While working with a citizens’ group to protect Glendale residential zones from the proliferation of wireless facilities, I came across several studies that raised questions about the long-term health impacts of wireless technology. I ended up changing how I used wireless devices in several ways. This post describes how I changed my use of wireless devices, and links to two other sites that suggest how to reduce exposure to wireless frequencies.
The FCC has received more than 750 comments on its Notice of Inquiry (NOI) released March 29, 2013, on RF exposure limits and policies (set in 1997). The American Academy of Pediatrics weighed in by the deadline, calling for a review of exposure guidelines for children (the Notice of Inquiry […]
Are radio frequency emission exposure guidelines in the U.S. adequate to protect public health over the long-term? Is it safe to live near a cell tower? Is it safe to talk on a cell phone for extended periods of time? Is continuous exposure to wi-fi in our homes, schools, workplaces, […]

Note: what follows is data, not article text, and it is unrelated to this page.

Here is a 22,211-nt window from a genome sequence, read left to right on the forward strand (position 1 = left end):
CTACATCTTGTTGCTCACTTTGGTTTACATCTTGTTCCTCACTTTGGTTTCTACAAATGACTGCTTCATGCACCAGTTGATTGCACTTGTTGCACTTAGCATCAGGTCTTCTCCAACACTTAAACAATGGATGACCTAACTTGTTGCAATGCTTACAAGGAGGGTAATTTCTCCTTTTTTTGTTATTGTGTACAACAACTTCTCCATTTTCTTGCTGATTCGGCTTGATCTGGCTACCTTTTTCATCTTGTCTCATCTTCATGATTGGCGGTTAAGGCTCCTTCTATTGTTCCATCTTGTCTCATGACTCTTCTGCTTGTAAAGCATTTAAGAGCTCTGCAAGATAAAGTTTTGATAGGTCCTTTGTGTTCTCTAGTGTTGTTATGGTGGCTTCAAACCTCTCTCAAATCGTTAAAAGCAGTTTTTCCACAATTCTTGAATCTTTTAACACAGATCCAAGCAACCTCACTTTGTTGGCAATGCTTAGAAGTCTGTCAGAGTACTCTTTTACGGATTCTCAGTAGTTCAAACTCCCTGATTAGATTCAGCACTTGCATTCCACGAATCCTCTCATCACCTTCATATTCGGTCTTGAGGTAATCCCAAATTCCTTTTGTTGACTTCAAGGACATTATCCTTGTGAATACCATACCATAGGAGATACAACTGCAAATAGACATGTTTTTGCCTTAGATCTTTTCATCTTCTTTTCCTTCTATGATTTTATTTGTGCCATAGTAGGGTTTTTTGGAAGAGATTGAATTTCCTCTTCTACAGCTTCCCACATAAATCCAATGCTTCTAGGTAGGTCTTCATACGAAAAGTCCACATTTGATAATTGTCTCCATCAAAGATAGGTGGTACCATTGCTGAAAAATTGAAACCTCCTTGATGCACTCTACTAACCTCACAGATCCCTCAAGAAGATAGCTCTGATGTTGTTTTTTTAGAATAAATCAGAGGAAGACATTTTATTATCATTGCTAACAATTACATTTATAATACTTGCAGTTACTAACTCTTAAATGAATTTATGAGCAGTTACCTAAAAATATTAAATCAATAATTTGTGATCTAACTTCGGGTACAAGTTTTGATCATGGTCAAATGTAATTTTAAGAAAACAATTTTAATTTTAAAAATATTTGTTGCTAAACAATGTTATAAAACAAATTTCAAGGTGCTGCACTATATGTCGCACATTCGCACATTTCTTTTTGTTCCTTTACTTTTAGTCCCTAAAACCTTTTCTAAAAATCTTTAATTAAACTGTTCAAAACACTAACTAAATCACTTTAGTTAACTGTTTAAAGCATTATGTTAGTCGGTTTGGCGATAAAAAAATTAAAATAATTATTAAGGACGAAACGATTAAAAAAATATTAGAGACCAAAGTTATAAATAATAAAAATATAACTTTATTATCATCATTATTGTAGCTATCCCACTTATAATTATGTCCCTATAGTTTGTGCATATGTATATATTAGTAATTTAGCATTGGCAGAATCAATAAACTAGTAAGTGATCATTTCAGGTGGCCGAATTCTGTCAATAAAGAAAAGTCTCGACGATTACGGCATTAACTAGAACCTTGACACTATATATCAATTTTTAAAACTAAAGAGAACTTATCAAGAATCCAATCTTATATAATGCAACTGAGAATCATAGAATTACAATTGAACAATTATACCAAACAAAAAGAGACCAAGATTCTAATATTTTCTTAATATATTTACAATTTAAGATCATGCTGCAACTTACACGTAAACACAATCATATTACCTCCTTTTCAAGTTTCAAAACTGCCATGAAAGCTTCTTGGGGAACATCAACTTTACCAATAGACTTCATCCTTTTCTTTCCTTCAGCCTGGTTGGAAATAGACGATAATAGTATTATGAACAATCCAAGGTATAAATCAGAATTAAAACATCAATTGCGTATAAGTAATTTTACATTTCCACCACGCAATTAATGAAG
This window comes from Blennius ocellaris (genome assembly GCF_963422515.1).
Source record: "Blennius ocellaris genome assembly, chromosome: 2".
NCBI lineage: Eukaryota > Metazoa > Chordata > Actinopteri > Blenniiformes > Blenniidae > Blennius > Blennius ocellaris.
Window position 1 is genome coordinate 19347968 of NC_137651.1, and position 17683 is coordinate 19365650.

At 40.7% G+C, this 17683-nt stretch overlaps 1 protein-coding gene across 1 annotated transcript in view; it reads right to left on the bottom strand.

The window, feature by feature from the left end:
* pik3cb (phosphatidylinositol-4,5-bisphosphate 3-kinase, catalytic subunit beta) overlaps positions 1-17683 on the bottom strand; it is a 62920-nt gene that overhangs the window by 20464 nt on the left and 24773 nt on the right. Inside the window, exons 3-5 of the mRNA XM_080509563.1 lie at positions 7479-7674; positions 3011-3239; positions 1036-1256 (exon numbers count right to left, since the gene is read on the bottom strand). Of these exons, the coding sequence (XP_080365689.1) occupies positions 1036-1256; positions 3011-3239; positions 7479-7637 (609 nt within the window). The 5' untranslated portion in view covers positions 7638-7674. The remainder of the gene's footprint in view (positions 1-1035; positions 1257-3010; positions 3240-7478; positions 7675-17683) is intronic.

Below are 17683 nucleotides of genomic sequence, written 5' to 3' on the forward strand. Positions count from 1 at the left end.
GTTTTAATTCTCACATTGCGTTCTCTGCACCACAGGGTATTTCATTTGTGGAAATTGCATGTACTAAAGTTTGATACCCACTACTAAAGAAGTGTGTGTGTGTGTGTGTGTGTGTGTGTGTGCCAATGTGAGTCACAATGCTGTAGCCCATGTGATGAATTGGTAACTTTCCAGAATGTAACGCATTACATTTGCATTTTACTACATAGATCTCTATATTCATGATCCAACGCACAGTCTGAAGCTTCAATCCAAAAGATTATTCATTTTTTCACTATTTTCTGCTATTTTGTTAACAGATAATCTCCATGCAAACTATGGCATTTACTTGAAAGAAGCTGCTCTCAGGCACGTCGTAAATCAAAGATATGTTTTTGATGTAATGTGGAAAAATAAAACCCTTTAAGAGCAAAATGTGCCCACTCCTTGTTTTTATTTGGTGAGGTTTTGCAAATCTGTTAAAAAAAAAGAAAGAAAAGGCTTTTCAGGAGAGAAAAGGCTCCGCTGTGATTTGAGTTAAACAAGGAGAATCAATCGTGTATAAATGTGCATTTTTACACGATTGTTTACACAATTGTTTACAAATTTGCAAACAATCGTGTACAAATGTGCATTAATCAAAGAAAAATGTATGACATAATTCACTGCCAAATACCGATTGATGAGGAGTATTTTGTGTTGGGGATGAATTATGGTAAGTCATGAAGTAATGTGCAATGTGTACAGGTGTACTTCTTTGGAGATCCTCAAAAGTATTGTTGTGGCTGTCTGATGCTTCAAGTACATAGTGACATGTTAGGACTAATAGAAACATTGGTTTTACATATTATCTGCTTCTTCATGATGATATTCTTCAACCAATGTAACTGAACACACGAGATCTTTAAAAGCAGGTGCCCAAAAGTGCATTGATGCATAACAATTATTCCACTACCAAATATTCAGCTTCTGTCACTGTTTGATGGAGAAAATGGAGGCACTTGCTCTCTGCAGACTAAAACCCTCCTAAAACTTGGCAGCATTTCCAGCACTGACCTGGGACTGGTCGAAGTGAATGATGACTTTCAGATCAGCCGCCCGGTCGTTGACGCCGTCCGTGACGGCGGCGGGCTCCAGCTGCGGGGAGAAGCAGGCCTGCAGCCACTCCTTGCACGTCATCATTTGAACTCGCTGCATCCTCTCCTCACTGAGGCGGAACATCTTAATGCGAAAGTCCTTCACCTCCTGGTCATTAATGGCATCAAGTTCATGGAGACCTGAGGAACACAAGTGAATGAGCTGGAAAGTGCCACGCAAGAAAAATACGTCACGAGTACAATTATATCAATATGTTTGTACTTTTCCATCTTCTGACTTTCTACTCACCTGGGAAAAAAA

United Kingdom will issue warnings about cell phone use.
Building BiologyTM Environmental Inspector evaluates building wiring and electromagnetic field exposure; talk in South Pasadena.
Cell phone radiation concerns: action soon on California Senate floor, International Agency for Research on Cancer experts convene.
CCST finds no conclusive studies linking smart meter emissions, health effects; lists such studies in Unsolicited Submissions.
Sunroom Desk reviews FCC’s wireless 911 and E911 request for comments: don’t ditch your land line and don’t rely on VoIP over Wi-Fi.
How much radiation do modern devices add to the average person’s total environmental exposure?
Lloyd Morgan: the “rush to all things wireless” is the greatest health experiment ever performed on humankind without informed consent.